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The Independent Critic

Sebastian Koch, Juan Diego Botto, Catherine Deneuve, John Cleese, Evgeniy Stychkin
Yannis Smaragdis
Yannis Smaragdis, Panagiotis Pashidis, Jackie Pavlenko, and Vladimir Valutskiy
101 Mins.
Vision Films

 "God Loves Caviar" Would Win a Razzie if Anyone Had Actually Seen It 

Greek director Yannis Smaragdis has made only a handful of films throughout his career, from critically acclaimed films such as 1996's Kavafis and 2007's El Greco to lesser known and far less praised films. Unfortunately, God Loves Caviar is destined to be among his least praised films, the true story of a Greek pirate turned successful businessman turned man of tremendous national acclaim.

He surely deserves a better film.

Having premiered at TIFF, which should give hope to just about every indie filmmaker out there, God Loves Caviar was picked up by indie distributor Vision Films for a VOD, Blu-ray and DVD release.

While Smaragdis has always had a great degree of popularity in Europe, his films have seldom really caught on here in the U.S. I can't picture God Loves Caviar, released under the name The Pirate, changing that fact.

The film utilizes parallel flashbacks to tell the story of Ionnis Varvakis (Sebastian Koch), introduced to us as an elderly and feeble man being prepared for a sanatorium whose former slave turned servant (Evgeniy Stychkin) tells his story to a group of children gathered and clamoring for a view of the unfolding scene. Elsewhere, a Greek (Juan Diego Botto) shares the story of Varvakis to a British merchant (John Cleese). These two stories build up the bulk of what unfolds in God Loves Caviar, a largely bland and strangely emotionless production that squanders its fine cast with a story that doesn't inspire nearly as much as it should.

The story that unfolds is meant to inspire, of that I have no doubt. At a time when Greece has struggled, a film such as God Loves Caviar is an important one as it speaks to a national hero who persevered and succeeded. Saddled with insipid dialogue, the talented Sebastian Koch has very few places to go in a story that is lifeless and devoid of the energy and spark that it should possess. Catherine Deneuve, an incredibly gifted actress, is rendered almost pointless as Russian Empress Catherine II. Even John Cleese, who has barely ever made a film that didn't completely captivated me, can't seem to rise above material that is without direction and purpose.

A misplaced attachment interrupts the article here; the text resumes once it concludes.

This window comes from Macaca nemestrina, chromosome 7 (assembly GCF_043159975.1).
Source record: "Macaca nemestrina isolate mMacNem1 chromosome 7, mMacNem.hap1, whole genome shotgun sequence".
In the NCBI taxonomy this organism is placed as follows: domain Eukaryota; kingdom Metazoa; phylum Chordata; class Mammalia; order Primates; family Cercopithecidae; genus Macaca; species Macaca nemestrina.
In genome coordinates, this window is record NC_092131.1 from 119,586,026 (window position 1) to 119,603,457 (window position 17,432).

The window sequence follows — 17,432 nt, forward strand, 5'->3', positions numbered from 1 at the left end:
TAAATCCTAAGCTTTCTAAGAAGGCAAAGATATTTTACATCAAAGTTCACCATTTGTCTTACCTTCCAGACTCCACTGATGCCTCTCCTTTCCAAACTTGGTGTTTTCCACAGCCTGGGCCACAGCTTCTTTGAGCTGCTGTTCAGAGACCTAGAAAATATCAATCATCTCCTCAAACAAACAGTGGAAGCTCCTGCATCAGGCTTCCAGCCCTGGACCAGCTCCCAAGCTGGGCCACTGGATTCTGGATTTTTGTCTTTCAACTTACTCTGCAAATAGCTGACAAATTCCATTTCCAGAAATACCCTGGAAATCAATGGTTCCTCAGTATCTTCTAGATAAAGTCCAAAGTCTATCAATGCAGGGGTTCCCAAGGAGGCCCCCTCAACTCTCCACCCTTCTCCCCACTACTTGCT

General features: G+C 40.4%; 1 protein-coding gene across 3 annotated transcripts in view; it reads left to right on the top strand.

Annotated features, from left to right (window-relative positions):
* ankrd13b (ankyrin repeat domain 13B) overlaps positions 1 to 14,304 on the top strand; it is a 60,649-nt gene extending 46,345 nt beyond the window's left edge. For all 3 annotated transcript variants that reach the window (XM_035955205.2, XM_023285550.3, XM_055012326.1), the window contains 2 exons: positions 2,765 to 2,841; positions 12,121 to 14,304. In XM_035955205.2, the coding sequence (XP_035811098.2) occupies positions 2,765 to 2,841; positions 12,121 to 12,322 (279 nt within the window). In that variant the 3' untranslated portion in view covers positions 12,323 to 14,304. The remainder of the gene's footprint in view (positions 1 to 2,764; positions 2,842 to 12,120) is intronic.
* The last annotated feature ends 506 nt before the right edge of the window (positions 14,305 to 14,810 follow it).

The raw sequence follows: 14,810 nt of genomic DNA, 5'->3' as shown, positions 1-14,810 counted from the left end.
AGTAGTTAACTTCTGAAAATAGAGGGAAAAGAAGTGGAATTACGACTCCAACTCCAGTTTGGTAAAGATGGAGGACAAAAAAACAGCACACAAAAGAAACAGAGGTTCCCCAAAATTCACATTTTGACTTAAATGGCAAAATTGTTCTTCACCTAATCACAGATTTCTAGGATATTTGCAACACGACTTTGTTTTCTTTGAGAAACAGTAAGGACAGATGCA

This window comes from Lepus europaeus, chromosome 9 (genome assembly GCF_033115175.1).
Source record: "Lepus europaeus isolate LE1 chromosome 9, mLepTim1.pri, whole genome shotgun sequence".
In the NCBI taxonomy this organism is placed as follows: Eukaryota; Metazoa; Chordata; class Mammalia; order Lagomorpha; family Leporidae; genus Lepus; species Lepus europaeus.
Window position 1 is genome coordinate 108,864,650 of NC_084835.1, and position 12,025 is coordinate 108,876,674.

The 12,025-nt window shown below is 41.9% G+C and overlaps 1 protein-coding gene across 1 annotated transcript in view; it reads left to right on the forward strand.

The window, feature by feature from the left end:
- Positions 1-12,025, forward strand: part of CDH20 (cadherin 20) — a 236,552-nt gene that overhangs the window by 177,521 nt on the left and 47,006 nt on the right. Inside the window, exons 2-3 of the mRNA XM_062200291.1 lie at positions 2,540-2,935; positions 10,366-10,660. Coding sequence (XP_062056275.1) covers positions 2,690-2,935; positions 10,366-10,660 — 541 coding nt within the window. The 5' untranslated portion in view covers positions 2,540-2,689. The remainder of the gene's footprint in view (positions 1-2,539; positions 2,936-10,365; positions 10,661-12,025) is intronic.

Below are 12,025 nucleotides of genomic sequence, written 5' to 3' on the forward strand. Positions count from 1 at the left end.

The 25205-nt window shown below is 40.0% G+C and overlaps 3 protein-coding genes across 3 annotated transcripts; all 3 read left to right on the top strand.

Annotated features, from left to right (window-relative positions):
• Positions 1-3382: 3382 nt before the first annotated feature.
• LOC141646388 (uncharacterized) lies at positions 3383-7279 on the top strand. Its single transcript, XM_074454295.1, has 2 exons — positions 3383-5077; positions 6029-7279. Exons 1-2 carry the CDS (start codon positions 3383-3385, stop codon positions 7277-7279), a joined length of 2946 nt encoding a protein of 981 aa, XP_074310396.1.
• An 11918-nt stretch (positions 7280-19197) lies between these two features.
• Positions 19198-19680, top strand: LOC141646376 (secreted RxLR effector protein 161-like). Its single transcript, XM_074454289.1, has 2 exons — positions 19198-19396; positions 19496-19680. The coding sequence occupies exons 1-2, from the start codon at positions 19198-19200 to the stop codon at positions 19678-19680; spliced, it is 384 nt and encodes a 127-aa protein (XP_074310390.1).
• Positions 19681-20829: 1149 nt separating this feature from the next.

In fact, one almost needs to question how anyone from TIFF actually screened the film and found it to be appropriate for the widely respected fest that is known for pushing many indie films to the awards season forefront. Did they suddenly start a B-movie section without telling anyone?

God Loves Caviar is the kind of film that would most assuredly win many Razzies if the Razzie Awards were actually about the worst films of the year. The film is so incredibly disappointing that it's almost a difficult task to write a review for it. I'm sitting here thinking to myself "Do I really have to give the film MORE of my time?" 

Alas, I promised.

While God Loves Caviar may resonate with Greeks as a source of national pride, it's a dark spot on the cinematic resume of co-writer and director Yannis Smaragdis, a talented filmmaker who will most assuredly bounce back in the future unless he models his career after Rob Reiner. If so, I'm sure he can always fall back on a career as a pirate.

Written by Richard Propes
The Independent Critic